6 Steps to Starting a Dump Truck Business
The market for dump truck businesses is high—the industry is expected to be worth $24 billion by 2025, driven mostly by commercial construction projects, but also propelled by smaller home renovation and demolition needs as well.
So, if you’re thinking about starting a dump truck business, you’re in luck. As long as you have the capital and know-how required to get started, this is the kind of work that can be done successfully just about anywhere.
How to Start a Dump Truck Business
Whether you’ve been driving a dump truck for another company or you’re interested in learning how to start a dump truck business with no prior experience, there’s plenty to cover—permits, licenses, financing, marketing, and more.
Here are the six steps you can follow to start your business.
1. Draft a Business Plan
Behind every successful business is a robust business plan. Creating a blueprint by which you plan to build your company is essential for getting it off the ground in the right way. Sticking to your plan as you continue to grow is essential.
A good business plan sets out your vision for what the company will be and helps you collect your thoughts about how it will work. This includes revenue generation, competitors in the space, unique advantages that will set your dump truck business apart, as well as what kind of small business financing you may need in order to get off the ground (and grow in the future). You’ll also want to include a cursory timeline that spells out when certain milestones should be hit, so you can assess your overall progress compared to your goals.
When you’re writing a business plan for your dump truck business, there are a few important notes you’ll want to keep in mind:
- Driving experience: If you’ve been working for another company and have commercial driving experience—that’s great. If not, you need to incorporate the time to learn and get the proper training into your business plan timeline.
- Startup costs: Considering the equipment you’ll need to start your own dump truck business, you should calculate your startup costs ahead of time. The largest cost will be the dump truck itself—if you don’t have one already. A new dump truck can run anywhere from $100,000 to $150,000, whereas you might be able to find a used truck for as low as $15,000. The truck aside, you should expect to devote an additional $10,000 to $20,000 to startup costs.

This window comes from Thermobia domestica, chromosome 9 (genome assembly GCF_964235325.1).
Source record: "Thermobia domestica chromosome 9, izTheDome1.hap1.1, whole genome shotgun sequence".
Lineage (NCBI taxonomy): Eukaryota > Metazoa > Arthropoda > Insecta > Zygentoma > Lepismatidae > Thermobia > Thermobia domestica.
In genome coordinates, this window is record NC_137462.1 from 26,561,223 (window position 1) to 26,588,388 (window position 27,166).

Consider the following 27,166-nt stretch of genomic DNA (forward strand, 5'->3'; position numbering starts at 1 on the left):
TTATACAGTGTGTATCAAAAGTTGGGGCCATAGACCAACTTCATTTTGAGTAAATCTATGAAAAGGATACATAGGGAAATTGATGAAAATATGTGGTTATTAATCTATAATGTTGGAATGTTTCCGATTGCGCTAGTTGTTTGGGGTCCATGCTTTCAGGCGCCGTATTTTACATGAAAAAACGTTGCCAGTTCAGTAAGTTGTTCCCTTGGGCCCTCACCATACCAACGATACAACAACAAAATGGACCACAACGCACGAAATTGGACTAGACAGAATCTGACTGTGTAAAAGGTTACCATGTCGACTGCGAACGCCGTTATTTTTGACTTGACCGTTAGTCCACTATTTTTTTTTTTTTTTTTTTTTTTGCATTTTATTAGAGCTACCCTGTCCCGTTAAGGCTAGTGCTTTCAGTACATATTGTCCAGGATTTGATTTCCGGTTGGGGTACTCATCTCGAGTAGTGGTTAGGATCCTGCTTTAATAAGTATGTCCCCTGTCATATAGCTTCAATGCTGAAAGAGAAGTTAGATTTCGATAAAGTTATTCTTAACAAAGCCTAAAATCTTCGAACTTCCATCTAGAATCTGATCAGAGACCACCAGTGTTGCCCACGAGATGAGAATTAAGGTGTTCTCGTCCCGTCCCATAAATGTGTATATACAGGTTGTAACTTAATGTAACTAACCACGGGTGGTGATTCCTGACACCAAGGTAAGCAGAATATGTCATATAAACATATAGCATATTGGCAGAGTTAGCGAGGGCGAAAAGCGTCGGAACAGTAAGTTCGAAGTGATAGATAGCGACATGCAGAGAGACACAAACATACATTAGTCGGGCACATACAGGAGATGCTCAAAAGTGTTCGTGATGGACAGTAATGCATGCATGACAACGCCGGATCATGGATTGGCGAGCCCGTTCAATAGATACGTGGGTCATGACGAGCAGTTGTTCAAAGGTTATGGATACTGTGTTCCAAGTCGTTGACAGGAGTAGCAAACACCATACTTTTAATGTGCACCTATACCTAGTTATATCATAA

- Services and target market: Dump trucks can be used for a variety of tasks—from hauling garbage to dump sites to assisting with construction projects and real estate builds. What is going to be the focus of your dump truck business? Are you going to focus on a specific range of services? Will your business be restricted based on the area where you live? Who will be your ideal customer? Is there a local or regional market for your services? These are all questions to consider and answer in your business plan.
2. Choose an Entity Type and Register Your Business
With a business plan in hand, the next thing you’ll want to do is determine the kind of business entity you want to use for your dump truck business. In short, a business entity makes your business a reality—it determines how you pay taxes, employees, and even yourself.
Choosing the right one is essential, as your business entity type determines how you operate your company. Overall, there are several options for registering your dump truck business. Most business owners opt for a limited liability corporation (LLC). LLCs are often easier to set up than other business types and also make it easier to pay taxes.
Establishing an LLC also helps protect your personal assets in the event that your business incurs any legal trouble, such as bankruptcy or lawsuits. Of course, you might also opt to structure your business as a corporation, sole proprietorship, or another entity type—the decision is up to you.
Once you’ve chosen your business entity type, you’ll be ready to register your business with the state, if necessary. The registration process will vary by state, so you’ll want to visit your secretary of state’s website and follow the proper procedure based on your location.
3. Secure Permits and Licenses
When it comes down to it, most municipalities are going to have a significant number of rules regarding a dump truck business—particularly if you plan to cart or haul debris to local garbage and recycling centers.
Therefore, in addition to checking to make sure that you meet standard business licensing and permit requirements in your state and town, you’ll also want to make sure that you meet any necessary requirements that are unique to your industry.